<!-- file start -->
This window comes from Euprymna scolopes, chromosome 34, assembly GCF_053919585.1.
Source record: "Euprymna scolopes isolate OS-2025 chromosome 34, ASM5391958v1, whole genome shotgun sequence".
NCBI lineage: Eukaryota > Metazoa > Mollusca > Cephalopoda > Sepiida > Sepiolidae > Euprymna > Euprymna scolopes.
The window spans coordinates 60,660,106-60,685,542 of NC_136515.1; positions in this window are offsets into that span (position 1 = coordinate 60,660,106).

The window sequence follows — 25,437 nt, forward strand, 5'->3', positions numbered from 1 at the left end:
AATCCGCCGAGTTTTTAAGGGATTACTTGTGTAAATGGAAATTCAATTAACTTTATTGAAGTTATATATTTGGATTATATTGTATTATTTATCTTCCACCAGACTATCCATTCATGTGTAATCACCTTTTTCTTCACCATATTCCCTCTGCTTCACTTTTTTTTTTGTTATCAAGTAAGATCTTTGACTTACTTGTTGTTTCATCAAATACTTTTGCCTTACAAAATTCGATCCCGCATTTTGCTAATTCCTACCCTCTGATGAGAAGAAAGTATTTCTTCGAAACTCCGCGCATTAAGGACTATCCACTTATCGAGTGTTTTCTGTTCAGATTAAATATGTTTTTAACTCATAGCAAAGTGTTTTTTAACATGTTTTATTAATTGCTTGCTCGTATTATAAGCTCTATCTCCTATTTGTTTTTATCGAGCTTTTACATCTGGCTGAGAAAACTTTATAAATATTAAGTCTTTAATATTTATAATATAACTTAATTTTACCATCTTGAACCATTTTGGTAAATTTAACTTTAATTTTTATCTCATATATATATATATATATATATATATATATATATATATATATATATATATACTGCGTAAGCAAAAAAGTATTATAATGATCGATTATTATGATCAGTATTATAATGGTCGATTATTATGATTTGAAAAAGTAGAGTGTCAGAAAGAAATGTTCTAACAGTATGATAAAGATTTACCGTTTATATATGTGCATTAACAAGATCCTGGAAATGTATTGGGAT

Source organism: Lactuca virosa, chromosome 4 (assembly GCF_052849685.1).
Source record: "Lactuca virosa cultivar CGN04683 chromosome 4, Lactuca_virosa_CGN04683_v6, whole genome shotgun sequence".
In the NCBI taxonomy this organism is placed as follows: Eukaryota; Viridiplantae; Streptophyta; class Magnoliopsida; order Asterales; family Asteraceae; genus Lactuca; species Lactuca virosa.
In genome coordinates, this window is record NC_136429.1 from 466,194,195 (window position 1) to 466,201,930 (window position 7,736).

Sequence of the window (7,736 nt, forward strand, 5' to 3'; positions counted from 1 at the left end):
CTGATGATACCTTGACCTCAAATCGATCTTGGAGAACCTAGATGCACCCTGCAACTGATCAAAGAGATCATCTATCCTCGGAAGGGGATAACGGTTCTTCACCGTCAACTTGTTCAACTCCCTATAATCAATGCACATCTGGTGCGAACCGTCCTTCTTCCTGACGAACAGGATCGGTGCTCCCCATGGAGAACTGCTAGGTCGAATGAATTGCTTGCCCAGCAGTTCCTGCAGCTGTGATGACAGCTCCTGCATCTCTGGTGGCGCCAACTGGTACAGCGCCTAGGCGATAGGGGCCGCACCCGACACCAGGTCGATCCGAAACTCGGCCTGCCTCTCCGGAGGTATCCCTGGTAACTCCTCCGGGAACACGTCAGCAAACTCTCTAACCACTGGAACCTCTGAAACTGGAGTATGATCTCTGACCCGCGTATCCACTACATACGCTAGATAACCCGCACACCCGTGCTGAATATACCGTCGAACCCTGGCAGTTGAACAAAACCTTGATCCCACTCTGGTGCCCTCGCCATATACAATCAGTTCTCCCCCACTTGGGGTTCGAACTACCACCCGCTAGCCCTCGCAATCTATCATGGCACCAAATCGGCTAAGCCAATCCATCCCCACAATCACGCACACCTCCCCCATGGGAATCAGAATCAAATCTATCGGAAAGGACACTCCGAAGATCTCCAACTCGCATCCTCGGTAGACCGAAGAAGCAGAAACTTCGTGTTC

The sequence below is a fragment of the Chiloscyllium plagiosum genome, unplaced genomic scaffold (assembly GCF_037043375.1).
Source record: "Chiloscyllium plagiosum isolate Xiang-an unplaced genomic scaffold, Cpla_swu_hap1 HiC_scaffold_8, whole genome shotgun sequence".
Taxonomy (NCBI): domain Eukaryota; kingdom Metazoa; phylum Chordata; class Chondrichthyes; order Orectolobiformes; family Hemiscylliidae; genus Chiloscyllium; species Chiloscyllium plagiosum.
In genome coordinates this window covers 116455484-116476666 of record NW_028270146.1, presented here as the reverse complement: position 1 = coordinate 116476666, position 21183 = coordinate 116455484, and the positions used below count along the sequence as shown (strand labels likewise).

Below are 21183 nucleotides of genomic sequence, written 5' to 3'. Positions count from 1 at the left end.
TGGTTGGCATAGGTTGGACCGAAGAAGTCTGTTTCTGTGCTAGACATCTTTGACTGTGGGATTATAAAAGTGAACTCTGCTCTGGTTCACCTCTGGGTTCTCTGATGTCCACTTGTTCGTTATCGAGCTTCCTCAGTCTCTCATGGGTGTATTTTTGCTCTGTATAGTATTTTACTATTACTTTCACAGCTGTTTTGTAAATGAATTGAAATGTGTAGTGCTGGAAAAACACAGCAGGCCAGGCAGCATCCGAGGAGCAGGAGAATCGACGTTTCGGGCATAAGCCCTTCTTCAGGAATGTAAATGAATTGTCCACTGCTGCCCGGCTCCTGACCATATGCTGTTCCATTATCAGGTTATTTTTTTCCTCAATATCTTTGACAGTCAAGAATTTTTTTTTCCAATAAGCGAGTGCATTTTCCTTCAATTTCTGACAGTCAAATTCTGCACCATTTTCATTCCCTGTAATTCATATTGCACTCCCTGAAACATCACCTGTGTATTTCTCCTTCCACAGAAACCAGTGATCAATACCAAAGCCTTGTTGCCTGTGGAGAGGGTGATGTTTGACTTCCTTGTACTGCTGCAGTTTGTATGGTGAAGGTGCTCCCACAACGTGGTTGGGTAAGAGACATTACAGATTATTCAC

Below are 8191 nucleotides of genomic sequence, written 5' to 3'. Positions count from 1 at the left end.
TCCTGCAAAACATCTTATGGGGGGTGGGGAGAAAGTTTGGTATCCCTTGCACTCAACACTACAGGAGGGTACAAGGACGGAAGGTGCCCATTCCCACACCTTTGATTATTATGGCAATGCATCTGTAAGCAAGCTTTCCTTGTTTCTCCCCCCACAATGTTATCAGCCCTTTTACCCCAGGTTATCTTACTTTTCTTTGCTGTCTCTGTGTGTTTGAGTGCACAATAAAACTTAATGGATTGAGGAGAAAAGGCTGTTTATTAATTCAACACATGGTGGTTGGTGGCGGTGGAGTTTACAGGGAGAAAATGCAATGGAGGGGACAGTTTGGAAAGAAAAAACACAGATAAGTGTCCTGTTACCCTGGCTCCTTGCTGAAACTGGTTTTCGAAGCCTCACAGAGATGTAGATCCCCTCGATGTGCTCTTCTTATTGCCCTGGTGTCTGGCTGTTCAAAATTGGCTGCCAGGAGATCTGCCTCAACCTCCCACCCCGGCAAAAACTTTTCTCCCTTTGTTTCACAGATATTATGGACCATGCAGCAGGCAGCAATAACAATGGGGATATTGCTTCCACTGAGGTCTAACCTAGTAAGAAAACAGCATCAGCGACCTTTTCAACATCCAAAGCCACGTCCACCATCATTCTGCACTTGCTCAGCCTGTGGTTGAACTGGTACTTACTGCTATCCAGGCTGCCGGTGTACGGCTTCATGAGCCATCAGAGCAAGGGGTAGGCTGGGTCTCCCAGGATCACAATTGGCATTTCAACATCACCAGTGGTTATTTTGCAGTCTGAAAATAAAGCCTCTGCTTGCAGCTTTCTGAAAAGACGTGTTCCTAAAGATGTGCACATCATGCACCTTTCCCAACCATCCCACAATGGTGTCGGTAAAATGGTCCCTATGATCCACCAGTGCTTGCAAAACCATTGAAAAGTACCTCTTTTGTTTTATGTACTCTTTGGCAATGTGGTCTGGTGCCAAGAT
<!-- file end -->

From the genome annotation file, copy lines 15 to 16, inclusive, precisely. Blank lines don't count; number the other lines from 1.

Taxonomy (NCBI): domain Eukaryota; kingdom Metazoa; phylum Chordata; class Chondrichthyes; order Orectolobiformes; family Hemiscylliidae; genus Chiloscyllium; species Chiloscyllium plagiosum.
In genome coordinates this window covers 116455484-116476666 of record NW_028270146.1, presented here as the reverse complement: position 1 = coordinate 116476666, position 21183 = coordinate 116455484, and the positions used below count along the sequence as shown (strand labels likewise).